Lis Wessberg, Twain Walking Review


Lis Wessberg, Twain Walking Review

by Stamish Malcuss

Lis-Wessberg-Jazz-Sensibilities-cdDanish trombonist Lis Wessberg, a stalwart of the jazz scene, returns with her sophomore album, Twain Walking, released on April Records. Building on the acclaim of her debut Yellow Map, this new work continues to explore her unique blend of contemporary jazz, infused with the rich traditions of New Orleans and the reflective qualities of the ECM sound. With over fifty album credits and a career spanning performances with jazz luminaries such as Marilyn Mazur and Fredrik Lundin, Wessberg’s credentials are impeccable, and Twain Walking further solidifies her status as a leading voice in modern jazz.

The album’s title, inspired by Robert Frost’s poem “The Road Not Taken,” reflects a journey of musical exploration and personal reflection. Wessberg’s compositions on Twain Walking are rooted in melody and a rich tonal palette, embodying the essence of her artistic philosophy. Her trombone playing, characterized by a breath control that mimics a lamenting human voice, anchors the album, weaving lyrical melodies that resonate with emotions.

Twain Walking opens with “Birds,” a track that sets the tone with its spacious arrangement and ethereal atmosphere. Wessberg’s trombone sings with soulful clarity, complemented by Steen Rasmussen’s shimmering Fender Rhodes and synths, creating a dreamlike soundscape with soul and a definite groove. The rhythm section, featuring Lennart Ginman on double bass and Jeppe Gram on drums, provides a solid yet fluid foundation, allowing the music to breathe and evolve organically.

The standout track “Behind the Walls,” featuring Estonian vocalist Karmen Rõivassepp, showcases a seamless blend of jazz and electronic elements. Rõivassepp’s voice, rich and emotive, intertwines with Wessberg’s trombone, creating a dialogue that is both haunting and beautiful. The track’s lush orchestration, reminiscent of James Bond themes, adds a cinematic quality that elevates the album’s melancholic and reflective tone.

On “Clouds,” Wessberg’s trombone playing is beautiful, imbued with a bluesy, vocal quality that conveys a profound sense of longing and introspection. Rasmussen’s piano, delicate and behind the beat, complements the emotional intensity of Wessberg’s performance, making “Clouds” a standout moment on the album.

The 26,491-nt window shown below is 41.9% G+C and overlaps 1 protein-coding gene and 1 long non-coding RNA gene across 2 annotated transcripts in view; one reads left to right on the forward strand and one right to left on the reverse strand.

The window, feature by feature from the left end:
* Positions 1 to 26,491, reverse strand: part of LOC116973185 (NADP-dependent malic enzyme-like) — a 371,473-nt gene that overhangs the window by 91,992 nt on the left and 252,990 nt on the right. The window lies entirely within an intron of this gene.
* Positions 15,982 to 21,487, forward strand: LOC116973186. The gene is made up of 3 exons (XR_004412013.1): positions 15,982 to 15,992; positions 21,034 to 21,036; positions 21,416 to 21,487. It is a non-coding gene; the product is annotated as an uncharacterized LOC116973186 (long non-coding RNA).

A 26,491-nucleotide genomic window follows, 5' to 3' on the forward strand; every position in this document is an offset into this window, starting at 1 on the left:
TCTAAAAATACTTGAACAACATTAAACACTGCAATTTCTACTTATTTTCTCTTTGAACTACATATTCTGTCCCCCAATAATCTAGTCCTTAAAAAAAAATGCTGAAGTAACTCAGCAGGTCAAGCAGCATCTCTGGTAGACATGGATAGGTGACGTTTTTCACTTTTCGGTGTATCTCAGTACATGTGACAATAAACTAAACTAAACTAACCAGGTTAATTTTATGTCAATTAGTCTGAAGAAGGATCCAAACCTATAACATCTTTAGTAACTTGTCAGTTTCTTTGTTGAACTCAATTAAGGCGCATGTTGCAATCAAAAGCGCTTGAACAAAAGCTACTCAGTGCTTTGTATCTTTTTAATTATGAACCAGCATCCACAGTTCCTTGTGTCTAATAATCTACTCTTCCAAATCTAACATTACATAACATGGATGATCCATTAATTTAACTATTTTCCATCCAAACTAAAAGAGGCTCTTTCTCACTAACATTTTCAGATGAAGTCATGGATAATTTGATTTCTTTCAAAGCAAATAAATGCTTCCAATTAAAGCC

The title track, “Twain Walking,” epitomizes the album’s thematic focus on journeys and dualities. Wessberg’s trombone glides effortlessly into the upper register, while the laid-back, downtempo groove of the drums and the syncopated bass create a sense of movement and exploration. The interplay between the instruments is masterful, reflecting the ensemble’s confidence and maturity.

Throughout Twain Walking, Wessberg pays homage to her influences, from Miles Davis to Radiohead, while cultivating a sound that is distinctly her own. Her compositions are thoughtfully crafted, balancing technical proficiency with emotional resonance. The album’s production, marked by thick synth timbres and cavernous reverbs, creates an expansive and immersive listening experience.

Lis Wessberg’s Twain Walking reflects her musical artistry and vision. It’s an album that honors the traditions of jazz while offering a contemporary sound that is emotive and centered around rhythms’ ability to inspire and establish a groove. Twain Walking is a compelling chapter in her ongoing musical journey.

Be the first to comment on "Lis Wessberg, Twain Walking Review"

Leave a comment

Your email address will not be published.


This site uses Akismet to reduce spam. Learn how your comment data is processed.